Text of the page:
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What is a right to work share code?

A right to work share code is a unique 9-character alphanumeric code generated via the UK Government website Prove your right to work to an employer: Overview – GOV.UK (www.gov.uk). This initiative has been implemented by the UK Government to verify an individual’s right to work online. Consequently, employers can verify their employees right to work status digitally rather than relying on paper documents.

Eligible migrant workers provide a right to work share code to their employers to prove their right to work in the UK.

Please read further for detailed guidance on generating your right to work share code on the Home Office website.

How to generate a right to work share code?

To generate a right to work share code, a worker will need a Biometric Residence Permit (BRP), Biometric Residence Card (BRC), Passport, or National Identity Card.

Individuals can generate a right to work share code via either one of the following:

UKVI Account

A UK Visas and Immigration account or ‘UKVI account’ is created on the Government website and maintained by the government throughout an individual’s residence in the UK. This is the main online resource for individuals to update and view their online immigration status and make changes if necessary. By logging into your UKVI Account you will be redirected to a page generating right to work share codes as and when needed.

EU Settlement Scheme (EUSS)

If you have status under the EU Settlement Scheme (EUSS), you can apply via the EUSS app for a right to work share code.

Biometric Residence Permit (BRP)

A Biometric Residence Permit is the most common way for many work and student visa holders to confirm their identity and right to work in the UK. Physical BRPs alone are no longer valid to prove your right to work in the UK; however, they can be used via the Prove your right to work to an employer: Overview – GOV.UK (www.gov.uk) to apply for a right to work share code.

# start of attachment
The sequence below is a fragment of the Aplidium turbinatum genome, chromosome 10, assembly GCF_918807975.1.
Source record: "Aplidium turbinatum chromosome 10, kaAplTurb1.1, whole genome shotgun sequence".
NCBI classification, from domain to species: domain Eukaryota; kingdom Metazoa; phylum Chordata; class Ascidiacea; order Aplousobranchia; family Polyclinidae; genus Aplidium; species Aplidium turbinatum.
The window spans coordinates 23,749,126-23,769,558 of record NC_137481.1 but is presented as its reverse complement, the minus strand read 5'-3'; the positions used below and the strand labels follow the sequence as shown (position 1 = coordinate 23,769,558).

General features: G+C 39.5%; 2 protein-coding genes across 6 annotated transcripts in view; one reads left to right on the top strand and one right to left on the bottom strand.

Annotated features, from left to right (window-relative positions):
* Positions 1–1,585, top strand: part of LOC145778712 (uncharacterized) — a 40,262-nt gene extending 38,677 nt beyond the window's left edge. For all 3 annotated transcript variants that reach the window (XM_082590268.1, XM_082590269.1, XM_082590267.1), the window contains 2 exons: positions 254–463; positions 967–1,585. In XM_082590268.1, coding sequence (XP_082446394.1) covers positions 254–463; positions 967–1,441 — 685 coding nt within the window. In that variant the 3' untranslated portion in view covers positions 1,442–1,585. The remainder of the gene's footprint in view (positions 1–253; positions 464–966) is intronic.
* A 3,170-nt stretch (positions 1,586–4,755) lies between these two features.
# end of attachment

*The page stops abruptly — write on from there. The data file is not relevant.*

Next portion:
Monica Mastropasqua

Paralegal

View profile

+44 20 7539 8021

Eligible migrant workers provide a right to work share code to their employers to prove their right to work in the UK.

How do I get a new right to work share code?

Step 1 

1. Click on this link: Prove your right to work to an employer: Get a share code online – GOV.UK (www.gov.uk)

2. Select Start Now

3. Select the document which you would like to use to enter your account and generate your right to work share code. For the purpose of this guide, we will use a BRP card.

However, if you select either of the other 2 options, please ensure you insert the details of the passport or ID document used for your initial visa application.

4. Select Yes


5. Insert document number including letters

6. On the next page you will insert your date of birth.

7. You will then be directed to the final page where you will be able to see/create a right to work share code.

8. By clicking continue you will be able to see your right to work share code – for ease of reference I have attached an example below.

As you can see, at the bottom of the last page, to share the code with your employer you can either follow steps 1 to 3 or you can send the code by email.

Upon receiving a right to work share code, employers gain access to details regarding your eligibility to work and rights in the UK. Here are the aspects that an employer can verify:

  1. The types of works the candidate is carry out
  2. The duration of the applicant’s permit
  3. Whether the candidate has access to public services like the National Health Service (NHS)
  4. The rights of the applicant while residing and working in the UK, including any entitled UK benefits
  5. Whether the individual is lawfully entitled to open a bank account or apply for credit while living in the UK

Should you need any further guidance in obtaining your right to work share code, our team of immigration experts will be to help you. Please contact our UK Immigration Lawyers should you require further assistance.

About this article

Disclaimer
This information is for guidance purposes only and should not be regarded as a substitute for taking legal advice. Please refer to the full General Notices on our website.

Monica Mastropasqua

Paralegal

View profile

+44 20 7539 8021

About this article

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